There are several ways to the Vatican: down one of Mussolini's widened roads, where St Peter's dome shines at the end, drawing you forward, almost like a spiritual promise
or down one of the narrower medieval streets, where the cathedral is seen in more bashful glimpses.
Older streets are generally more interesting, I find, and this one yielded the oldest hospital in Rome with a revolving drum in its wall,
where in times past foundling babies could be left incognito: a pragmatic solution to a sad and ever-present problem: unwanted children and inadequate birth control.
Which leads me (neatly and not irrelevantly) to the vast square of St Peters and its circumnavigating queue (even though the basilica would not be open for several hours yet) and onwards to the walls of the fortress of the tiny Vatican state
with its guards self-consciously modeling the ancient uniform.
We queued. Then, having gained entrance to the impressive modern vestibule, queued some more (or rather formed part of a huddle)
gave a somewhat cursory glance at Roman carvings
and rooms full of later ones
and elaborately painted ceilings
with their guards who had lost interest long ago (I have given him a hat to disguise his identity)
to a darkened room with an Egyptian mummie
and another, strangely stuffy one (even though it seemed large and airy) hung with tapestries
then an even more magnificent ceiling (although we were led down it the wrong way - it only made sense looking back)
while the lower walls
and upper walls
and ceilings grew ever more splendid
until we reached the Sistine chapel accompanied by recorded messages not to take photos (so I didn't, but still the cameras flashed) and to remind us that we were standing in a place of worship. We stood. We gawped. We made appreciative noises with a thousand others, shoulder to shoulder, sucking in air that had just been breathed out, waiting for a gap between the press of warm bodies and a suitable time to elapse before we confessed we'd had enough, and glad to escape
...and although we could appreciate the magnificent skill and incredible wonderment of Michaelangelo's work, confess quietly to ourselves that actually we preferred the simplicity of this
that we found this quiet face was more affecting, and for me, at least said more about the glory of God and man, and that even this painting in a shrine we saw later in an anonymous alleyway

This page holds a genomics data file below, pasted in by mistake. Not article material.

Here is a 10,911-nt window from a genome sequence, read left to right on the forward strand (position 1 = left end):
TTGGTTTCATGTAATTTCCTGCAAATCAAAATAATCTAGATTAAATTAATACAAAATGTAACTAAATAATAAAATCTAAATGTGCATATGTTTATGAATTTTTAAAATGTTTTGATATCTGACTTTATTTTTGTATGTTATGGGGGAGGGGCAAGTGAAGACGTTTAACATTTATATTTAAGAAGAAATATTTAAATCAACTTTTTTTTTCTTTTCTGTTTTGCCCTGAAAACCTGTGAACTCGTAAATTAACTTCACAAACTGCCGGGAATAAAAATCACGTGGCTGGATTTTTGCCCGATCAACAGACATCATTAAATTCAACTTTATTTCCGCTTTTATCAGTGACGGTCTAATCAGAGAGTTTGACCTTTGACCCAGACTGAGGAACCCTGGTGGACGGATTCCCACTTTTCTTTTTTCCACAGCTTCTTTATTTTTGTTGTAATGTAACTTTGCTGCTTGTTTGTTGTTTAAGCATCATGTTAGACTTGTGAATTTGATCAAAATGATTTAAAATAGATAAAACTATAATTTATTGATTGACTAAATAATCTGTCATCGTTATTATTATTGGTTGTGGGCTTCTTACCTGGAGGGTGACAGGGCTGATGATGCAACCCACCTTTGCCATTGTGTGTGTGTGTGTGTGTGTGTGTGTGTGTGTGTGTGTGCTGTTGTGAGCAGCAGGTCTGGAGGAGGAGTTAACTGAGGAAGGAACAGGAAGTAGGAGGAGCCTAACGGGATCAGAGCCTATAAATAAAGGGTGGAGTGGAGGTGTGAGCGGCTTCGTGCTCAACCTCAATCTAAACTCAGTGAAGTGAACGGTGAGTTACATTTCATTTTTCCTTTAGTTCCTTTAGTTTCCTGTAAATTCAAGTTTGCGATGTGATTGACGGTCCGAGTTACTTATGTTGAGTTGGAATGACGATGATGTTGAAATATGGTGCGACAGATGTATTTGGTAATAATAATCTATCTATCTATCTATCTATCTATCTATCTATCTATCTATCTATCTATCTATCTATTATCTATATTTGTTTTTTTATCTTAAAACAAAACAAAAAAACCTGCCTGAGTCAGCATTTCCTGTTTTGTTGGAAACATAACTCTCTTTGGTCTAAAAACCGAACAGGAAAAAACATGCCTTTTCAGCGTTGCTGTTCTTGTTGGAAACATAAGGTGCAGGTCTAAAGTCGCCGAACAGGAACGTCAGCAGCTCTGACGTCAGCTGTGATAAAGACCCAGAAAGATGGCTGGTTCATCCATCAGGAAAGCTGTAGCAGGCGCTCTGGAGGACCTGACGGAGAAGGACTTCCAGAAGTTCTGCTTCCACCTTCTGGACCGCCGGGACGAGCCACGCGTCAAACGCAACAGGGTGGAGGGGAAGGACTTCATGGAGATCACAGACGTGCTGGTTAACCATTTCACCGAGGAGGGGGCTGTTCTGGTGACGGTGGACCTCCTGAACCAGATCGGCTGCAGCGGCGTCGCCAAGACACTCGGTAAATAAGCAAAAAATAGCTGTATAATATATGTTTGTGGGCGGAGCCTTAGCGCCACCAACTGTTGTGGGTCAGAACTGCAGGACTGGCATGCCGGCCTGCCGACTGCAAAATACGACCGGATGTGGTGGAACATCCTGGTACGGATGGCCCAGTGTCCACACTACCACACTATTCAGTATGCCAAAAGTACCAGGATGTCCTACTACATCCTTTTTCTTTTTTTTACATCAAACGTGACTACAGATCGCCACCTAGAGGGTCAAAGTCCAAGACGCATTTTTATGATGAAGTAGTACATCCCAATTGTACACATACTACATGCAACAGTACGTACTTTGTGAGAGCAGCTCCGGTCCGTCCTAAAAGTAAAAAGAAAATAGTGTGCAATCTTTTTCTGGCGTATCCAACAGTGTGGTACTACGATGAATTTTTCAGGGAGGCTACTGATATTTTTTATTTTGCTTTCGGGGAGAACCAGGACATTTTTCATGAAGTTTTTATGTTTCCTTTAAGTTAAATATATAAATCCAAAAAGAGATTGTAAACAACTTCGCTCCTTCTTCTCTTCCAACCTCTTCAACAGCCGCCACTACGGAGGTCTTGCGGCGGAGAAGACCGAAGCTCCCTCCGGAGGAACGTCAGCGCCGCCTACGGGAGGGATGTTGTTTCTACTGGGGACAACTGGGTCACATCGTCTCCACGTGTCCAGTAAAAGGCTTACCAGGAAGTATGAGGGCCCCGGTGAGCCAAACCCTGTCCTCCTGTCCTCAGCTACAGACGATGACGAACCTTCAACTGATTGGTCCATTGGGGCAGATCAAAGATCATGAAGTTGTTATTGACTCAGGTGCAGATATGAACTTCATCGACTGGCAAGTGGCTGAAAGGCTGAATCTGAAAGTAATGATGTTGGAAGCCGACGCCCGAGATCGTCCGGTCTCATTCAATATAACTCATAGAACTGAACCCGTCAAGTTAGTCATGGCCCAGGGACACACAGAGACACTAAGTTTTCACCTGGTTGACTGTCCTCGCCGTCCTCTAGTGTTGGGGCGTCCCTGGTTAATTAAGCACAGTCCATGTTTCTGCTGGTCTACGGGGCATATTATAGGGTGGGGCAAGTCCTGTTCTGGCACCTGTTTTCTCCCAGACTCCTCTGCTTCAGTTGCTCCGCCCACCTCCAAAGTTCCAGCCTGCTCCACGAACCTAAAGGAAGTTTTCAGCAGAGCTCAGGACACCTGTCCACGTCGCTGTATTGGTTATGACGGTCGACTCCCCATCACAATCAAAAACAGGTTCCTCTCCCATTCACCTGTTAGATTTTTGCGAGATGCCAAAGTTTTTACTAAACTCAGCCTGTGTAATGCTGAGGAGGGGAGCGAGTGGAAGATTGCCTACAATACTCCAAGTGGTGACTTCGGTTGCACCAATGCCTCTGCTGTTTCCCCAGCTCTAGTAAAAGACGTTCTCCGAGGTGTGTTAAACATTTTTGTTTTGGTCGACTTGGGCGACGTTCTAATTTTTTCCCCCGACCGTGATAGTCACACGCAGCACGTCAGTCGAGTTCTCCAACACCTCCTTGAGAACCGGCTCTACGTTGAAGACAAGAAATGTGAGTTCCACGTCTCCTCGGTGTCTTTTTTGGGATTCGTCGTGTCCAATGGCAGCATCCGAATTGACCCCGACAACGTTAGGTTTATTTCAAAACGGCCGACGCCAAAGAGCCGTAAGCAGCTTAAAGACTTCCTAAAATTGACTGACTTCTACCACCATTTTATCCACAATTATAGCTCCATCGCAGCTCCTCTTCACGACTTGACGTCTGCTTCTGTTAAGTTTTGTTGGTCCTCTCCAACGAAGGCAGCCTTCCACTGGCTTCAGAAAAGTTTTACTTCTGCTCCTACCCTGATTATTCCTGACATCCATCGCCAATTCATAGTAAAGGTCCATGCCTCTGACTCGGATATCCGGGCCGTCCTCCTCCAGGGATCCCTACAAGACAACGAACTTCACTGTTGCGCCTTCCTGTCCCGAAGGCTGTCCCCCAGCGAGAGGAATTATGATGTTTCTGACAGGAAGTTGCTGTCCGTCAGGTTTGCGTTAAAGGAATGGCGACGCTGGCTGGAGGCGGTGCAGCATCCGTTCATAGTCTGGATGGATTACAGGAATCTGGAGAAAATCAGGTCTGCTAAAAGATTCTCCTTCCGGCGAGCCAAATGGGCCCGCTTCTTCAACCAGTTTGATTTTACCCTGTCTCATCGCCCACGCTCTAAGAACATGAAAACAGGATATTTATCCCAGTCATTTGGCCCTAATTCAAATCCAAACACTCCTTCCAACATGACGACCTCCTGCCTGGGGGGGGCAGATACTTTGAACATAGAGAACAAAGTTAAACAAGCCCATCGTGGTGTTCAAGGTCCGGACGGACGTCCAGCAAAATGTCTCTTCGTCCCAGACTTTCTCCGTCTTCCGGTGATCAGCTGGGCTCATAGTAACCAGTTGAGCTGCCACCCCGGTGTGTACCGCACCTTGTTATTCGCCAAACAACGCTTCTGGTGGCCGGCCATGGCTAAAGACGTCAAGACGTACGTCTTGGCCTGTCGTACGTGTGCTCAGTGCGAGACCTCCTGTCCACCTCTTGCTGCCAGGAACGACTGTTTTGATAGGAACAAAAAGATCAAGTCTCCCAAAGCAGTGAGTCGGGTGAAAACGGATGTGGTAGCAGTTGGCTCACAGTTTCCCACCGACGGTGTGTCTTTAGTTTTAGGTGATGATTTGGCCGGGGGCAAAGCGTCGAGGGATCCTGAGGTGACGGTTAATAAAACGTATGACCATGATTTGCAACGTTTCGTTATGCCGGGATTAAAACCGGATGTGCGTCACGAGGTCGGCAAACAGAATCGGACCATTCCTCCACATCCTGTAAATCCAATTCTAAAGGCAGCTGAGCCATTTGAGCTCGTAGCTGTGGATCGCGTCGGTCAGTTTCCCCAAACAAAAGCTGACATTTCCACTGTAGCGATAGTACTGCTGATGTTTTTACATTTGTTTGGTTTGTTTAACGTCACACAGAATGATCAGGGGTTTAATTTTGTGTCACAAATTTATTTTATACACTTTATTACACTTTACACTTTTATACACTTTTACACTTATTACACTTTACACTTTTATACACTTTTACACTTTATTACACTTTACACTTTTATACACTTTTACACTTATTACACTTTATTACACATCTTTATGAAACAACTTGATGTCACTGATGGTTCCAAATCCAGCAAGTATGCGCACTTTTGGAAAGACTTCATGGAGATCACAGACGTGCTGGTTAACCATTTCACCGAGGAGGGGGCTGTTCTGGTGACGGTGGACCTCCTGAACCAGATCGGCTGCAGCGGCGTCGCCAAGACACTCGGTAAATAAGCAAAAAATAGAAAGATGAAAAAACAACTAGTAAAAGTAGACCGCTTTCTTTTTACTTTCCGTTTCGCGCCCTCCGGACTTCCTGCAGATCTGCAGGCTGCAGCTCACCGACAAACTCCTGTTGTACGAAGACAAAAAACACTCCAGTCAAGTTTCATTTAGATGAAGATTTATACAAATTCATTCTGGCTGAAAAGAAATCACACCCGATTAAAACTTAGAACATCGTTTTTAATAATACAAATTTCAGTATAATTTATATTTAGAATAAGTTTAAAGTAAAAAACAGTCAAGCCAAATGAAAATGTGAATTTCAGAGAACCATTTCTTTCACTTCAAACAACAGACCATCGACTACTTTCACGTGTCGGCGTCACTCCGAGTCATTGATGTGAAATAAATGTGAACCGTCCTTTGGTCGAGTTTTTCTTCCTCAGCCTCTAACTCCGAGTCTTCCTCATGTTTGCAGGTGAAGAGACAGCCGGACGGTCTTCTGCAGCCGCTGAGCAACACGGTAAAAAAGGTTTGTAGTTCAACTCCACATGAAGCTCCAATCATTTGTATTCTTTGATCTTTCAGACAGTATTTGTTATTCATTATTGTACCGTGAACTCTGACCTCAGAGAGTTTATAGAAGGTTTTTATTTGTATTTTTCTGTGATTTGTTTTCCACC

seems just as heartfelt, since it is kept so simply and sincerely alive with this symbol of devotion.
At the front of Elizabeth Speller's book she describes 'Stendhal's Syndrome' - 'a dizziness, panic or paranoia caused by trying to see too many artistic or historical artifacts in too short a time'. In Rome, of course, this is a constant danger. We walked on - back into the city and the Pantheon
(a beautiful building with an 'oculus' open to the sky) - a pagan temple converted to a Christian one. Then, eventually, by accident, came across the Marcello Theatre - a smaller version of the ampitheatre.
'What is that?' A woman asked me, when she saw me taking photographs, so I told her, and she laughed. 'There's just so much, isn't there?'
We agreed. It is difficult to keep appreciating such magnificence. Everywhere in Rome, it seems, there is some ancient splendour. It soon becomes background, and needs a smaller detail to bring it into focus. The next day I found such a fact, and it was this: when the Jewish population of the Roman ghetto was being persecuted during the second world war those tiny apartments in the Marcello Theatre became a temporary hiding place. So now when I look at these photos it is this Marcello Theatre that I want to see again, because, in some ways, its seems to be the most memorable and significant thing I saw that day.